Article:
Today, the Norfolk Commemorative Silver Half Dollar Coin tells the story of the oldest civic mace on its 261st anniversary.
Though the date inscribed on the mace is 1753, the Norfolk Common Council recorded the date of the gift:
“At a Common Council held this 1st day of April, 1754, the Honourable Robert Dinwiddie, Esq., his Majesty’s Lieutenant Governor and Commander in Chief of this Dominion, this day presented to the Borough of Norfolk a very handsome Silver Mace, which was thankfully received… as a Token of his great Regard and Affection for the said Borough.”
For its 250th anniversary, the Fredericksburg, Virginia Free-Lance Star’s Sunday edition reported the mace’s history:
It was buried—twice—to protect it against enemy soldiers, found amid litter at a police station and, in a final indignity, put together incorrectly and displayed that way for years.
Yet, the city’s ceremonial silver mace has survived intact for 250 years, an elaborate piece of art with ties to many parts of America’s history.
Robert Dinwiddie, the British acting royal governor of Virginia, gave the mace to Norfolk on April 1, 1754, as a token of his regard. The scepter, a symbol of royal authority, is nearly 3 1/2 feet long and topped with a crown.
“We sort of think it’s a miracle” that the mace is still around today, said Peggy Haile McPhillips, Norfolk city historian. “It had a lot of brushes with possible misfortune.”
Maces were used as weapons in medieval times and later evolved into ceremonial royal objects.
While more than 500 maces are still in use in Great Britain, the Norfolk mace is believed to be the only city mace left in the United States kept by the city for which it was commissioned, said Gary Baker of the Chrysler Museum of Art, which displays the mace.
Williamsburg had a mace when it was Virginia’s Colonial capital, but the mace’s top was lopped off and turned into a drinking vessel, said Baker; the museum’s curator of glass, decorative arts and historic houses. South Carolina has a state mace.
Crafted by British silversmith Fuller White, the Norfolk mace is full of royal imagery, including a shield with the arms of Great Britain and emblems of the lands claimed by the British monarchs: a rose for England, a thistle for Scotland, a harp for Ireland and a fleur-de-lis for France.
The crown of St. Edward, used in British coronation ceremonies, is represented at the top of the mace.
“It is a major piece of English silver,” Baker said of the mace. “There isn’t that much English silver you can document with a history of use in early America.”
The year Dinwiddie gave Norfolk the mace, he started George Washington’s military career by sending him to the Ohio Valley to enforce Great Britain’s claim to the territory. Dinwiddie’s efforts to drive the French out of the valley led to the French and Indian War.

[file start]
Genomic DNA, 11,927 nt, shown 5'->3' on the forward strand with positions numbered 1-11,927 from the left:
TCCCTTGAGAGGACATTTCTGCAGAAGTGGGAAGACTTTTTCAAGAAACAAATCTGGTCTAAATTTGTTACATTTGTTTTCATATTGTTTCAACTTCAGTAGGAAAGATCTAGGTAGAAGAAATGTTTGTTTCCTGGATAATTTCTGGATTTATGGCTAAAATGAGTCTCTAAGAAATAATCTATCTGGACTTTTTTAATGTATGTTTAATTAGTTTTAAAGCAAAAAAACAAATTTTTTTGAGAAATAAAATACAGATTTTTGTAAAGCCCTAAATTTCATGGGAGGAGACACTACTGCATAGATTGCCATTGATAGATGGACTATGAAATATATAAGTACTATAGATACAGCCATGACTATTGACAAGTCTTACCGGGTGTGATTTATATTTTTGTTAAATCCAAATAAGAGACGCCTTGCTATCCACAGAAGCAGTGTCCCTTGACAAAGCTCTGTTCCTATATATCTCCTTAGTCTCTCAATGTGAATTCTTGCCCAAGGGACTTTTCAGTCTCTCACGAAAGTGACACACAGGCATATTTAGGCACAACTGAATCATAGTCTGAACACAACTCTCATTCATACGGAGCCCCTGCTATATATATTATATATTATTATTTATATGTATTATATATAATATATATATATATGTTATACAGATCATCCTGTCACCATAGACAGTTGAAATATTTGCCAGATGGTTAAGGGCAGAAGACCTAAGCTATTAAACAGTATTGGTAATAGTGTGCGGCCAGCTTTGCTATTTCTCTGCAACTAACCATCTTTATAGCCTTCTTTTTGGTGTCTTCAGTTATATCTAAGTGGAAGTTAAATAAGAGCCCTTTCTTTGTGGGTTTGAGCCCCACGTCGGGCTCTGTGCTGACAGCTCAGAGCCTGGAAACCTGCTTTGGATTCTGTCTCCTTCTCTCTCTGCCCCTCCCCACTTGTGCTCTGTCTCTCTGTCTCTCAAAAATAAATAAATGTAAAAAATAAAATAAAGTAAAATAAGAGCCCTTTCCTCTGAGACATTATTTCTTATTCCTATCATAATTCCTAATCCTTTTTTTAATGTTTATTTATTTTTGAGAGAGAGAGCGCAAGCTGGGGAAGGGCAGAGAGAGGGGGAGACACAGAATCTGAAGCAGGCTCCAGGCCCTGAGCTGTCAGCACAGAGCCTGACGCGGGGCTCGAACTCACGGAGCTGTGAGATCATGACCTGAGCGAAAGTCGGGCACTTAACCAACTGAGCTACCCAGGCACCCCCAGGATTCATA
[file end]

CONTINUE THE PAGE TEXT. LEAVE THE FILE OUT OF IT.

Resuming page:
Before the Revolutionary War, the mace was carried ahead of the Norfolk mayor in processions and upon entering the court.
In January 1776, the British attacked the seaport city, burning buildings near shore. Revolutionary forces burned more buildings to deny the British quarters and the city was destroyed.
The mace survived because city officials had the foresight to bury it on a farm.
The next recorded appearance of the mace was on July 4, 1788. It was carried in a parade celebrating America’s independence and Virginia’s ratification of the Constitution.
The mace was buried again during the Civil War, this time because the Yankees were coming. Mayor William Lamb hid it beneath the hearth of the fireplace in the third floor library of his home, which ended up being occupied by Union troops.
“I can just envision them sitting up in the library with cigars and brandy,” McPhillips said. “The mace was right there and they never found it.”
In 1881, the mace was placed in a bank. It disappeared when the bank closed four years later.
The police chief found it among clutter in a storage room at police headquarters in 1894, McPhillips said. How it ended up there isn’t known.
The mace was restored and placed in another bank. It was transferred to the museum in 1989.
Along the way, the mace also survived proposals to make it less kingly by stripping it of its royal symbols.
The city plans to commemorate the 250th anniversary of the mace’s presentation in a variety of ways this year, including school programs and a display at City Hall, which has a replica of the mace.
Meanwhile, the museum has spiffed up its mace exhibit. What Baker calls the “leisure-suit blue” background of the display case has been replaced with a darker blue that better sets off the mace. It is flanked by period British and American flags, and portraits of Dinwiddie and Washington hand nearby.
As Baker began working on the revamped display, his knowledge of heraldry made him suspect the crown atop the mace wasn’t properly aligned with the coat of arms.
Checks of reference books on heraldry and 18th-century English architecture confirmed that and also made Baker realize that the curves on the staff weren’t symmetrical but should have been.
The mace is made of nine to 11 interlocking sections. A wood shaft, actually a broom handle, runs along the length of the staff.
At some point years ago, someone took the mace apart and inadvertently screwed pieces back together in the wrong order, said Baker, who saw to it that the mace was reassembled correctly.
“Some of our British visitors [to the museum] must have thought, ‘Those stupid Americans,’ ” Baker said with a shake of the head.
The Norfolk Commemorative Silver Half Dollar Coin shows beside a circa 1909 view of the incorrectly put together Norfolk mace.